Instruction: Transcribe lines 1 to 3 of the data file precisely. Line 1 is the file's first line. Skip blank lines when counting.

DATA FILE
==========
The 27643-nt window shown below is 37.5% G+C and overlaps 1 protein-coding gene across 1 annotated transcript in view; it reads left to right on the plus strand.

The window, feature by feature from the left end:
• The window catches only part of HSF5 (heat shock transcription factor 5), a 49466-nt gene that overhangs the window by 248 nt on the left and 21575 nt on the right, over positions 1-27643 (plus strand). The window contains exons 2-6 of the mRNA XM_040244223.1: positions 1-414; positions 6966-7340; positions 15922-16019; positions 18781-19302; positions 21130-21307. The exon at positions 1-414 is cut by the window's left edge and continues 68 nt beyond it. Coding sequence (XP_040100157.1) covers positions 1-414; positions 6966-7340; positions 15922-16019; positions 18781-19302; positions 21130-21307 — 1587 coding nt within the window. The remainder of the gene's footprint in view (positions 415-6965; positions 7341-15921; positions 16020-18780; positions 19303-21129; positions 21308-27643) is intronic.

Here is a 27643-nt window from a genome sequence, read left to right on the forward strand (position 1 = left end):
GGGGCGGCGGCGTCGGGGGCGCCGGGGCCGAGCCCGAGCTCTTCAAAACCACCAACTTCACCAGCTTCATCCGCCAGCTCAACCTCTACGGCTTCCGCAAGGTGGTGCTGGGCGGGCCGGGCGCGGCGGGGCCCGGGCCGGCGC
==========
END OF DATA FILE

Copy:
The 27643-nt window shown below is 37.5% G+C and overlaps 1 protein-coding gene across 1 annotated transcript in view; it reads left to right on the plus strand.

The window, feature by feature from the left end:
• The window catches only part of HSF5 (heat shock transcription factor 5), a 49466-nt gene that overhangs the window by 248 nt on the left and 21575 nt on the right, over positions 1-27643 (plus strand). The window contains exons 2-6 of the mRNA XM_040244223.1: positions 1-414; positions 6966-7340; positions 15922-16019; positions 18781-19302; positions 21130-21307. The exon at positions 1-414 is cut by the window's left edge and continues 68 nt beyond it. Coding sequence (XP_040100157.1) covers positions 1-414; positions 6966-7340; positions 15922-16019; positions 18781-19302; positions 21130-21307 — 1587 coding nt within the window. The remainder of the gene's footprint in view (positions 415-6965; positions 7341-15921; positions 16020-18780; positions 19303-21129; positions 21308-27643) is intronic.